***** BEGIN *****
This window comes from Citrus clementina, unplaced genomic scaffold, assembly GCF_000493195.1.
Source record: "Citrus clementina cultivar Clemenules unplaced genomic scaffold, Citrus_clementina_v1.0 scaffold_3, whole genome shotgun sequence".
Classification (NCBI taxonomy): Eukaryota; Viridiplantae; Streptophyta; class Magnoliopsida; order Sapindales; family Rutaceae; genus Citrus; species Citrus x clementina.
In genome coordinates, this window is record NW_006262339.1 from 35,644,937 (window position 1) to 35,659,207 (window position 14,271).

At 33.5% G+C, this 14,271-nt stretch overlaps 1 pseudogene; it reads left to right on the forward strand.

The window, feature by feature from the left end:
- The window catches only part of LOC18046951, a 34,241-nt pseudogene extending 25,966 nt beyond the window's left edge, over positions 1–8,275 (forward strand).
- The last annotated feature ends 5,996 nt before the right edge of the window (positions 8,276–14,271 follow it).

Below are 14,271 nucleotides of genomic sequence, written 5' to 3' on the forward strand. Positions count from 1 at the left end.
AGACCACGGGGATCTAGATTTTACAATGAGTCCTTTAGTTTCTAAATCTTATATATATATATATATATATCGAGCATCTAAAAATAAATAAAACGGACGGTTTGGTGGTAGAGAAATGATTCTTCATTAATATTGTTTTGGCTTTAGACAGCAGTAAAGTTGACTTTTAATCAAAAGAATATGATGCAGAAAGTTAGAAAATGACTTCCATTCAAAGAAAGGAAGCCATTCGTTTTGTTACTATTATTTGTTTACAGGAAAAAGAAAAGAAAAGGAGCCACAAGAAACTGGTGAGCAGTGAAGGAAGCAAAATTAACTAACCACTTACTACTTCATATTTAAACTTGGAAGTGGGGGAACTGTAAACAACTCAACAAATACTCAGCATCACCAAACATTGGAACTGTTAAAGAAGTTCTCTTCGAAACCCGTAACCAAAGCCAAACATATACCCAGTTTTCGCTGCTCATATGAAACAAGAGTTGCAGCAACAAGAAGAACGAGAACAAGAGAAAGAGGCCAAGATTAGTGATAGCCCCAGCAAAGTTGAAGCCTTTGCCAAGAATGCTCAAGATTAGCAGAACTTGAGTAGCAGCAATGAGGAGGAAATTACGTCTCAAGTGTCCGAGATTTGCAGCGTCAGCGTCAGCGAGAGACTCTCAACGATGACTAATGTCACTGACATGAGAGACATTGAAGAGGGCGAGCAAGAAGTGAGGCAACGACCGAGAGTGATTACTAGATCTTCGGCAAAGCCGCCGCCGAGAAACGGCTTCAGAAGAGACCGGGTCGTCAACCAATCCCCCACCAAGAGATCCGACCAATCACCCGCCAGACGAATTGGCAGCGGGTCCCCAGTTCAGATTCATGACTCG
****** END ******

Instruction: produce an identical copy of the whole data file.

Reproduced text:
This window comes from Citrus clementina, unplaced genomic scaffold, assembly GCF_000493195.1.
Source record: "Citrus clementina cultivar Clemenules unplaced genomic scaffold, Citrus_clementina_v1.0 scaffold_3, whole genome shotgun sequence".
Classification (NCBI taxonomy): Eukaryota; Viridiplantae; Streptophyta; class Magnoliopsida; order Sapindales; family Rutaceae; genus Citrus; species Citrus x clementina.
In genome coordinates, this window is record NW_006262339.1 from 35,644,937 (window position 1) to 35,659,207 (window position 14,271).

At 33.5% G+C, this 14,271-nt stretch overlaps 1 pseudogene; it reads left to right on the forward strand.

The window, feature by feature from the left end:
- The window catches only part of LOC18046951, a 34,241-nt pseudogene extending 25,966 nt beyond the window's left edge, over positions 1–8,275 (forward strand).
- The last annotated feature ends 5,996 nt before the right edge of the window (positions 8,276–14,271 follow it).

Below are 14,271 nucleotides of genomic sequence, written 5' to 3' on the forward strand. Positions count from 1 at the left end.
AGACCACGGGGATCTAGATTTTACAATGAGTCCTTTAGTTTCTAAATCTTATATATATATATATATATATCGAGCATCTAAAAATAAATAAAACGGACGGTTTGGTGGTAGAGAAATGATTCTTCATTAATATTGTTTTGGCTTTAGACAGCAGTAAAGTTGACTTTTAATCAAAAGAATATGATGCAGAAAGTTAGAAAATGACTTCCATTCAAAGAAAGGAAGCCATTCGTTTTGTTACTATTATTTGTTTACAGGAAAAAGAAAAGAAAAGGAGCCACAAGAAACTGGTGAGCAGTGAAGGAAGCAAAATTAACTAACCACTTACTACTTCATATTTAAACTTGGAAGTGGGGGAACTGTAAACAACTCAACAAATACTCAGCATCACCAAACATTGGAACTGTTAAAGAAGTTCTCTTCGAAACCCGTAACCAAAGCCAAACATATACCCAGTTTTCGCTGCTCATATGAAACAAGAGTTGCAGCAACAAGAAGAACGAGAACAAGAGAAAGAGGCCAAGATTAGTGATAGCCCCAGCAAAGTTGAAGCCTTTGCCAAGAATGCTCAAGATTAGCAGAACTTGAGTAGCAGCAATGAGGAGGAAATTACGTCTCAAGTGTCCGAGATTTGCAGCGTCAGCGTCAGCGAGAGACTCTCAACGATGACTAATGTCACTGACATGAGAGACATTGAAGAGGGCGAGCAAGAAGTGAGGCAACGACCGAGAGTGATTACTAGATCTTCGGCAAAGCCGCCGCCGAGAAACGGCTTCAGAAGAGACCGGGTCGTCAACCAATCCCCCACCAAGAGATCCGACCAATCACCCGCCAGACGAATTGGCAGCGGGTCCCCAGTTCAGATTCATGACTCG